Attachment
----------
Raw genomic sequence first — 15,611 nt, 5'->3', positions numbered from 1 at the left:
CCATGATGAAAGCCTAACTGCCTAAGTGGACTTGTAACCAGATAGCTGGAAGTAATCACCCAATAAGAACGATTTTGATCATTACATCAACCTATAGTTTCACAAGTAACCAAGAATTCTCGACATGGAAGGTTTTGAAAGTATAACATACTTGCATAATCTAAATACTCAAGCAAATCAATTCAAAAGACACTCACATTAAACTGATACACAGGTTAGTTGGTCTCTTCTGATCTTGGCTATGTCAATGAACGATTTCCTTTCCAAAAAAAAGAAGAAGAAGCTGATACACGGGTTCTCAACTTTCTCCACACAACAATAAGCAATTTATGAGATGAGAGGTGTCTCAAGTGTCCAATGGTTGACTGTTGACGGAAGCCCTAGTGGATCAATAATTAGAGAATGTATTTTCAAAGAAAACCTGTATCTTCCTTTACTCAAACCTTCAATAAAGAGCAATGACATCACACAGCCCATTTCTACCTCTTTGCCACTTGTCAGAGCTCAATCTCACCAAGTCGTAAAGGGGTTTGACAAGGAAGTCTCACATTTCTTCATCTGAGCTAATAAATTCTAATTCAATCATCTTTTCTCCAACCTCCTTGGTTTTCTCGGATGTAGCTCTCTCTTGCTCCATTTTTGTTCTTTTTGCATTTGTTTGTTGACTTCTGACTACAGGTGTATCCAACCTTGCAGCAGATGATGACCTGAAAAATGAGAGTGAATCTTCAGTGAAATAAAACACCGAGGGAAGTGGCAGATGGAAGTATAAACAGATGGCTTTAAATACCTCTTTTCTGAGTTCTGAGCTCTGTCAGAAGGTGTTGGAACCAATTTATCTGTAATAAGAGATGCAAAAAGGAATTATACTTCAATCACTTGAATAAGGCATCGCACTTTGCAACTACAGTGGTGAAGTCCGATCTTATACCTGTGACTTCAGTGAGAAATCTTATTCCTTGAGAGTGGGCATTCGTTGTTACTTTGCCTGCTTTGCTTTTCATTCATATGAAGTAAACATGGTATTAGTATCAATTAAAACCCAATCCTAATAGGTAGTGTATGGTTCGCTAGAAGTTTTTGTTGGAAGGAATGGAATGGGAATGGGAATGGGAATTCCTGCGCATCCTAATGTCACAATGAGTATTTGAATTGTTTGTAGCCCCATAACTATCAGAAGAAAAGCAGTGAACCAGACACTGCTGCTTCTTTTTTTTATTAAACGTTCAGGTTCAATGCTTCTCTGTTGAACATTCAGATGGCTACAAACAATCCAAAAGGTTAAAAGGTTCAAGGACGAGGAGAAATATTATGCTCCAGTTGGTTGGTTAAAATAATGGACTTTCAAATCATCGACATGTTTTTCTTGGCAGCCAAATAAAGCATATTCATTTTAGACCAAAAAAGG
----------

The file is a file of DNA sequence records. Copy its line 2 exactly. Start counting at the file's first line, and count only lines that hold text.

CCATGATGAAAGCCTAACTGCCTAAGTGGACTTGTAACCAGATAGCTGGAAGTAATCACCCAATAAGAACGATTTTGATCATTACATCAACCTATAGTTTCACAAGTAACCAAGAATTCTCGACATGGAAGGTTTTGAAAGTATAACATACTTGCATAATCTAAATACTCAAGCAAATCAATTCAAAAGACACTCACATTAAACTGATACACAGGTTAGTTGGTCTCTTCTGATCTTGGCTATGTCAATGAACGATTTCCTTTCCAAAAAAAAGAAGAAGAAGCTGATACACGGGTTCTCAACTTTCTCCACACAACAATAAGCAATTTATGAGATGAGAGGTGTCTCAAGTGTCCAATGGTTGACTGTTGACGGAAGCCCTAGTGGATCAATAATTAGAGAATGTATTTTCAAAGAAAACCTGTATCTTCCTTTACTCAAACCTTCAATAAAGAGCAATGACATCACACAGCCCATTTCTACCTCTTTGCCACTTGTCAGAGCTCAATCTCACCAAGTCGTAAAGGGGTTTGACAAGGAAGTCTCACATTTCTTCATCTGAGCTAATAAATTCTAATTCAATCATCTTTTCTCCAACCTCCTTGGTTTTCTCGGATGTAGCTCTCTCTTGCTCCATTTTTGTTCTTTTTGCATTTGTTTGTTGACTTCTGACTACAGGTGTATCCAACCTTGCAGCAGATGATGACCTGAAAAATGAGAGTGAATCTTCAGTGAAATAAAACACCGAGGGAAGTGGCAGATGGAAGTATAAACAGATGGCTTTAAATACCTCTTTTCTGAGTTCTGAGCTCTGTCAGAAGGTGTTGGAACCAATTTATCTGTAATAAGAGATGCAAAAAGGAATTATACTTCAATCACTTGAATAAGGCATCGCACTTTGCAACTACAGTGGTGAAGTCCGATCTTATACCTGTGACTTCAGTGAGAAATCTTATTCCTTGAGAGTGGGCATTCGTTGTTACTTTGCCTGCTTTGCTTTTCATTCATATGAAGTAAACATGGTATTAGTATCAATTAAAACCCAATCCTAATAGGTAGTGTATGGTTCGCTAGAAGTTTTTGTTGGAAGGAATGGAATGGGAATGGGAATGGGAATTCCTGCGCATCCTAATGTCACAATGAGTATTTGAATTGTTTGTAGCCCCATAACTATCAGAAGAAAAGCAGTGAACCAGACACTGCTGCTTCTTTTTTTTATTAAACGTTCAGGTTCAATGCTTCTCTGTTGAACATTCAGATGGCTACAAACAATCCAAAAGGTTAAAAGGTTCAAGGACGAGGAGAAATATTATGCTCCAGTTGGTTGGTTAAAATAATGGACTTTCAAATCATCGACATGTTTTTCTTGGCAGCCAAATAAAGCATATTCATTTTAGACCAAAAAAGG